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Environmental fate & pathways

Biodegradation in soil

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Description of key information

The test substance is readily biodegradable.

Key value for chemical safety assessment

Additional information

No relevant data on the biodegradation in soil are available. However, since the test substance is readily biodegradable no further data are deemed necessary.

In accordance with Regulation (EC) No 1907/2006, Annex IX, Section 9.2.1.3, Column 2, soil simulation testing does not need to be conducted if the substance is readily biodegradable. The substance is readily biodegradable (see IUCLID Ch. 5.2.1). Therefore, no further soil simulation study will be provided.

In aerobic and anerobic experiments with soil from a contaminated site (Ndegwa et al., 2004), MEA (addition of 2000 mg/kg) was completely degraded in up to 20 days from the soil at low termperatures (5 -10 °C) and up to 11 days at 20 to 25 °C. As the soil used in these experiments was pre-exposed to MEA (contaminated site), this publication should only be used as supporting information.

In aerobic bench-scale reactor experiments the degradation of MEA was studied (Mrklas et al., 2004). The reactors contained a slurry which was composed of soil and groundwater from a contaminated site (initial MEA concentration = ca. 31000 mg/kg). As the material was pre-exposed, this publication should only be used as supporting information. Degradation of MEA was observed in the experiments and was enhanced by phosphate addition. After phosphate addition, MEA was completely degraded within 11 days.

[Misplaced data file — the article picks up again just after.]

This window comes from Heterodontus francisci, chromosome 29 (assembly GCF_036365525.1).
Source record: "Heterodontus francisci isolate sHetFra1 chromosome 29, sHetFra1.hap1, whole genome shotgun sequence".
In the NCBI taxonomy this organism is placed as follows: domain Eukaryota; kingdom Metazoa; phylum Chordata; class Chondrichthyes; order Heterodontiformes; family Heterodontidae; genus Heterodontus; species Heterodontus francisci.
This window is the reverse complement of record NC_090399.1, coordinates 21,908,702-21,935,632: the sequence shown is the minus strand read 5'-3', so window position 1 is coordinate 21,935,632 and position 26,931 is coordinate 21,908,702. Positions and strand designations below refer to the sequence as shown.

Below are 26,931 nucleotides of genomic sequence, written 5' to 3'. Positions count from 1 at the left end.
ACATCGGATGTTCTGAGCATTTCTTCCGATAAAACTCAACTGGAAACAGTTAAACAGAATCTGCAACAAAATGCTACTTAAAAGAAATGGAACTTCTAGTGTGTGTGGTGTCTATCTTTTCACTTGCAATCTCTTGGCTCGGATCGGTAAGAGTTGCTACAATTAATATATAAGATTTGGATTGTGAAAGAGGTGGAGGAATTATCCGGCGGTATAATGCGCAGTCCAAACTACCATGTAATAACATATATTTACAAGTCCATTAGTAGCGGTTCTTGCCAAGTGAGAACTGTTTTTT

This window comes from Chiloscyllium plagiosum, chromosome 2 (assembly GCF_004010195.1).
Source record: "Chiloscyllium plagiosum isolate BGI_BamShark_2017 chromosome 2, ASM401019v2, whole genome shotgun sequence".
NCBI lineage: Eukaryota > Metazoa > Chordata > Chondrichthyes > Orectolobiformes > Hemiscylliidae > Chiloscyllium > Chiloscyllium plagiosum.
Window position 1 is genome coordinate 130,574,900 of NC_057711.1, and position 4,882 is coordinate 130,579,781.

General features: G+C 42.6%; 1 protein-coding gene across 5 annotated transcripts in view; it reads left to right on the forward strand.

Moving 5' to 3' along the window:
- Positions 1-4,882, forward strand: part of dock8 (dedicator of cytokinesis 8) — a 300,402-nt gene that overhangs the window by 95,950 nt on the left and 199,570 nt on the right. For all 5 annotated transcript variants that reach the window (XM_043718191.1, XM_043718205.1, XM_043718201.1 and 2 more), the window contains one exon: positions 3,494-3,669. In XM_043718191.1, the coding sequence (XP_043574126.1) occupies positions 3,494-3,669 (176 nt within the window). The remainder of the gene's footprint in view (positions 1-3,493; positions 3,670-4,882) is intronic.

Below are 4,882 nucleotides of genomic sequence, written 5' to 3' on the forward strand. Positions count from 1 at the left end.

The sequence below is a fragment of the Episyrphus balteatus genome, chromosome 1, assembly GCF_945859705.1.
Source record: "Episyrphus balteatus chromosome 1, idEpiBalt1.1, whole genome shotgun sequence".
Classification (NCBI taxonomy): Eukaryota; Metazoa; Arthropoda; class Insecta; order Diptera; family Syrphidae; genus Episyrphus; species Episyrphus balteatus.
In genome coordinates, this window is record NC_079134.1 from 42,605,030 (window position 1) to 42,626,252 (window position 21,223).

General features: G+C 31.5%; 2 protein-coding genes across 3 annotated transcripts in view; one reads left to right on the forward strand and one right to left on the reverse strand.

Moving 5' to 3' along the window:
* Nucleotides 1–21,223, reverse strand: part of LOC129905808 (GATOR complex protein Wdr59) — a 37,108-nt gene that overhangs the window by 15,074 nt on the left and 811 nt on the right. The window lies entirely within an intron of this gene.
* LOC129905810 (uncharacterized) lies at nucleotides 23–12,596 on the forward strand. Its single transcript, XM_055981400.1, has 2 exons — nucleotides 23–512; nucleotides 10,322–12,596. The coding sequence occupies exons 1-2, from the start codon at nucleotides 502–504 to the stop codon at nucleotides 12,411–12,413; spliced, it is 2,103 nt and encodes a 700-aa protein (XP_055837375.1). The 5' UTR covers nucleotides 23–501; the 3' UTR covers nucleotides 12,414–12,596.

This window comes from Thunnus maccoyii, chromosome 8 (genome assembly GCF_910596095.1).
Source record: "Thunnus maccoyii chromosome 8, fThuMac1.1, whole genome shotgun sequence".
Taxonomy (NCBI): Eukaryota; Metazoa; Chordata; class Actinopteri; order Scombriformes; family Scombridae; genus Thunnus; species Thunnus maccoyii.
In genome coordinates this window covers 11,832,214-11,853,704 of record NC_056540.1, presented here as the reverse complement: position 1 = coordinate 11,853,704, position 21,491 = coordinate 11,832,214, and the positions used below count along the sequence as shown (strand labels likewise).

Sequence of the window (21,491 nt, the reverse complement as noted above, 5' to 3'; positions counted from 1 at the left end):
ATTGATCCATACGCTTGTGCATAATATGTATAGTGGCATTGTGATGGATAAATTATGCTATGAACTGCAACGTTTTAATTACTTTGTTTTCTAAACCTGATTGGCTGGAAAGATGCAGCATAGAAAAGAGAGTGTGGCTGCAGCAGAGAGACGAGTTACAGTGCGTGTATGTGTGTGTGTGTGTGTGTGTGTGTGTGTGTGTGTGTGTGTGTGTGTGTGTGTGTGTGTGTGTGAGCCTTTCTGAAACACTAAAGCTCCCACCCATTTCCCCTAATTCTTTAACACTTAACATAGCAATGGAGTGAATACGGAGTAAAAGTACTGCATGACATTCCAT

Two supporting studies on the degradation of MEA in soil were performed by Sorensen et al. (1997). Experiments were performed using one soil in small bioreactor experiments. In one experiment MEA was tested at three concentrations (400 - 1500 mg/kg) at three temperatures (6, 14, 25 °C) for 120 d using a respirometric test assay with a water saturated soil (slurry). The CO2 evolution was followed to determine the biodegradation. The lag phase decreased with an increase in temperature (24 to 5.3 d at 1500 mg MEA/kg), while the degradation rate increased. Temperature was the most important variable affecting biodegradation.

In the second set of experiments, a comparison between aerobic and anaerobic degradation was set up. Water-unsaturated soil was incubated with a MEA solution (500 mg/kg) at 25 °C under either aerobic or anaerobic conditions for 82 days. Degradation under aerobic conditions showed a shorter lag phase (4.5 d) and higher degradation rate (54.9 mg MEA/kg*h) than under anaerobic conditions (0.11 mg MEA/kg*h). In addition, the results for anarobic conditions showed a higher variability (e.g. lag phase: 10 to 33 d).